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Thu, Nov. 14

Jerome favors winery license
Operation must pass zoning test

Maynard Keenan

Maynard Keenan

Rock star Maynard James Keenan got a recommendation from the Jerome Town Council Tuesday night for the Arizona Liquor Commission to approve his application for a Series 13 Domestic Farm Winery License. But before Keenan's small operation can start making wine, Jeanne Trupaino, the town's zoning administrator, will have to make a decision about how to classify the proposed business.

The Planning & Zoning Commission may also eventually weigh in on the matter. The main question is whether the winery should be classified as a "home occupation" or as a commercial operation.

Keenan, lead singer for popular rock bands Tool and A Perfect Circle, has owned a home in Jerome for more than a decade. He is currently involved in a small winery operation in Page Springs and wants to start an even smaller home winery in Jerome on Dundee Lane.

Some of Keenan's Dundee neighbors spoke to the council about the winery. His neighbors like him, but not all of them are sure they like the idea of the winery.

About half the people who spoke said they really like the idea of the winery, but others feel the town must first deal with how the winery is classified under the town code. Even some of the people objecting to the liquor license said they would love to see Keenan open the winery but feel the town must first change the ordinance.

"We shouldn't break the law," said councilman-elect Lew Currier. He said he likes the idea of the winery and wants it in town. But he feels the business should be classified as commercial, otherwise, the town will be setting a precedent.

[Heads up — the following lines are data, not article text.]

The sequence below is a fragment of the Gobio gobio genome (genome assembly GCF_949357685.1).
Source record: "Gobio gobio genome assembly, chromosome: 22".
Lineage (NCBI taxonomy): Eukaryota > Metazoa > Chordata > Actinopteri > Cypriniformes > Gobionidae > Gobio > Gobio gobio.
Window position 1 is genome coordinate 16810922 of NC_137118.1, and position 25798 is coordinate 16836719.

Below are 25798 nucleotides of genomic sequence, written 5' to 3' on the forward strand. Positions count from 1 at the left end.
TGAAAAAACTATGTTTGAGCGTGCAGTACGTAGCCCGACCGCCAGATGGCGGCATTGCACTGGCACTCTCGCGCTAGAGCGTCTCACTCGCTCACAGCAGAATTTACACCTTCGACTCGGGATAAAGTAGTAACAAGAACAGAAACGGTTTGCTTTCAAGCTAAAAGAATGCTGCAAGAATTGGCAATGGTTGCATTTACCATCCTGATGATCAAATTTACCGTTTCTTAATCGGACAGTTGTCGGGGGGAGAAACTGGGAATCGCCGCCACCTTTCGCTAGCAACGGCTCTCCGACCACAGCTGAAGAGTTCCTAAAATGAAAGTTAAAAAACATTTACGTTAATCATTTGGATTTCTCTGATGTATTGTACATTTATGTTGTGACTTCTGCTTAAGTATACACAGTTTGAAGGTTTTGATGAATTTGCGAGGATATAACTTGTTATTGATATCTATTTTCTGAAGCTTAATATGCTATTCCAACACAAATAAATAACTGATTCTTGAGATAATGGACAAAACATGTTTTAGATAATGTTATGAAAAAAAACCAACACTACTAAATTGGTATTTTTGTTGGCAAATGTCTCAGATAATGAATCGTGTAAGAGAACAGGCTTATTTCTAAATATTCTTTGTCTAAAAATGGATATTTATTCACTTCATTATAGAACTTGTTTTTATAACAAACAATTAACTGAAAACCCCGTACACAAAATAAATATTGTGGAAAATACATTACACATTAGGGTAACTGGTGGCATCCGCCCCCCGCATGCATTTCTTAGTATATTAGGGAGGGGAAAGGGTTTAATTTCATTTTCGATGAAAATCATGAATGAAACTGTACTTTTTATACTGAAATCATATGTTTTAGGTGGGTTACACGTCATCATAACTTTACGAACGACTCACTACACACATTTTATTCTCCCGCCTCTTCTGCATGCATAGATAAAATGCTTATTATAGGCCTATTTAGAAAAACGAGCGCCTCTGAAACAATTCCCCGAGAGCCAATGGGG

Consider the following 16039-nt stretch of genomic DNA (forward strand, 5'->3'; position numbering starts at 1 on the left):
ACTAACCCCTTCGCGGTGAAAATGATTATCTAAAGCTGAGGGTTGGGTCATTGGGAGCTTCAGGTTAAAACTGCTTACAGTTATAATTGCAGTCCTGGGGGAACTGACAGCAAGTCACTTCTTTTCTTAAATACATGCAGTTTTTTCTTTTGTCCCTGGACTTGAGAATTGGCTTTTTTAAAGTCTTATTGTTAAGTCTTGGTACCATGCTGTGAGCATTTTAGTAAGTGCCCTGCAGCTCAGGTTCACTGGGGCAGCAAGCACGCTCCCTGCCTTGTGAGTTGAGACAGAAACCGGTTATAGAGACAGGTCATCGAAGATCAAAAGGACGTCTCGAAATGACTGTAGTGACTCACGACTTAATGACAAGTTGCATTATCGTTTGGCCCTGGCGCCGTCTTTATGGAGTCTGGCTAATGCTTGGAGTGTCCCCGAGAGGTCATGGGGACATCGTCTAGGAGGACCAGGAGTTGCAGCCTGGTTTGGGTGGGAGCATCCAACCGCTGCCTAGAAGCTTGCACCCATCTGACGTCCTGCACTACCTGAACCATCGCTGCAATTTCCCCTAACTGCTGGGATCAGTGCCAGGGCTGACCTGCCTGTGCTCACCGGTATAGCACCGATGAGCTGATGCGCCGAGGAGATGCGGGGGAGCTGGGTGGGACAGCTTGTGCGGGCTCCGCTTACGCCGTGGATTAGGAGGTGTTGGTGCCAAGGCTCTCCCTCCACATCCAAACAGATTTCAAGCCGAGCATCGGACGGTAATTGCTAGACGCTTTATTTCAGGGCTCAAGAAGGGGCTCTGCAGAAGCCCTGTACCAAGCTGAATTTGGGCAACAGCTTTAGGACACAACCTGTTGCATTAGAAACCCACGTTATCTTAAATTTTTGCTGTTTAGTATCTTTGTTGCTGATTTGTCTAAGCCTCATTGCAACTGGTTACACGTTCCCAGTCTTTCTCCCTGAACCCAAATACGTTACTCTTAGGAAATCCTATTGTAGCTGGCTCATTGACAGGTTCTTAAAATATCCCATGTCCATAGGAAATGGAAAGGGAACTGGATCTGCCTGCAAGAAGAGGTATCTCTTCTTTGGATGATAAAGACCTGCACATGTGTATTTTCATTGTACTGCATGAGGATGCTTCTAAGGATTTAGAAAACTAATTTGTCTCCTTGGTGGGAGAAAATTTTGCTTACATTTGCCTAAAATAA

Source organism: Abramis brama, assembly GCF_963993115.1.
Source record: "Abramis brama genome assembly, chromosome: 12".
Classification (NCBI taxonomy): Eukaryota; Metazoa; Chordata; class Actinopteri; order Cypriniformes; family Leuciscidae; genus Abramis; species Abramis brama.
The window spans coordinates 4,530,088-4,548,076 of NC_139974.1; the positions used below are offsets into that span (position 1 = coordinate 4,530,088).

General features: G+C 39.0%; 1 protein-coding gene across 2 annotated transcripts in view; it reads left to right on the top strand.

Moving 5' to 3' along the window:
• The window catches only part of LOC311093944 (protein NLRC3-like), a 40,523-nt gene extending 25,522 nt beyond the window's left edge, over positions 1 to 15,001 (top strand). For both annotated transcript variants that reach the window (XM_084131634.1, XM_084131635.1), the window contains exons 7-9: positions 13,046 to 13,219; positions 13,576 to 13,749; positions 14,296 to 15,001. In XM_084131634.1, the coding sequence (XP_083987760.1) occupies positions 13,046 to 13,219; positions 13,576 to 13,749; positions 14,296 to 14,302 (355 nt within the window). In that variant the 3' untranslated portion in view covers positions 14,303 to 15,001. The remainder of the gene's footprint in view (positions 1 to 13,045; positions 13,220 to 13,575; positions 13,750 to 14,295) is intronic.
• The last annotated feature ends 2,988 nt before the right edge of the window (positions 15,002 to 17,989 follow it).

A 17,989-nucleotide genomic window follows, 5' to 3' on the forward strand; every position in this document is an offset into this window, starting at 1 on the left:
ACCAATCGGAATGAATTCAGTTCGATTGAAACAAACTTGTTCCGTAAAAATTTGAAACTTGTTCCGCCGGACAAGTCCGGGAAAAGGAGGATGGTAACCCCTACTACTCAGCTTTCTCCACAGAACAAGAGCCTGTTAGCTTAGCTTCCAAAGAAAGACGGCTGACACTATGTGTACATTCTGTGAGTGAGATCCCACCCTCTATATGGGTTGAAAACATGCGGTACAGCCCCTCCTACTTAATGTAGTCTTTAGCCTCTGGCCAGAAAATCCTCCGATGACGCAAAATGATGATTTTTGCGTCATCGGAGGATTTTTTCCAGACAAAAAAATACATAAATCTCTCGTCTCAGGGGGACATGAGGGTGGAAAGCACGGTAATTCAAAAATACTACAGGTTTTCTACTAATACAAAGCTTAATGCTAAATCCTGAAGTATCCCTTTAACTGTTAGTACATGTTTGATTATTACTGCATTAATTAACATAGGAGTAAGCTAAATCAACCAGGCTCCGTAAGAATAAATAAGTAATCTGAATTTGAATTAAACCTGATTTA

Dundee resident Lisa Whitacre said she was worried about traffic on the street. She also said the matter should go to planning and zoning first. "It's not within the town code," Whitacre said.

But that isn't clear. If the winery were classified as a home occupation, in the same manner that an artist working out of his or her home would be, then P&Z wouldn't be involved.

Keenan and his representatives feel the winery would clearly be a home occupation. Connie Dedrick, project coordinator for Shephard-Wesnitzer, Inc., said the winery would not create any more traffic than an occasional United Parcel Service delivery truck. The wine is to be made, apparently in small quantities, and shipped to Phoenix. No retail sales would take place at Keenan's residence.

"Is it a home occupation, or is it commercial?" asked Mayor Bob Bouwman.

"That is a question for your zoning administrator," said town attorney Phyllis Smiley. "There is a process for this to move forward."

Trupaino said she needs to refer to the zoning ordinance. "The home is residential," she said.

But the property apparently straddles two zoning areas, and the vineyard is in an area zoned for agriculture.

Smiley said the liquor application and the zoning classification are two separate issues. She said that the only thing on the agenda for Tuesday night was whether to recommend approval of Keenan's liquor license application.

"We're trying to pick this apart when it doesn't need to be picked apart," Smiley said. "They still must comply with zoning codes."

Councilwoman Rebekah Kennedy made a motion to recommend approval of the license application.

The motion passed unanimously.

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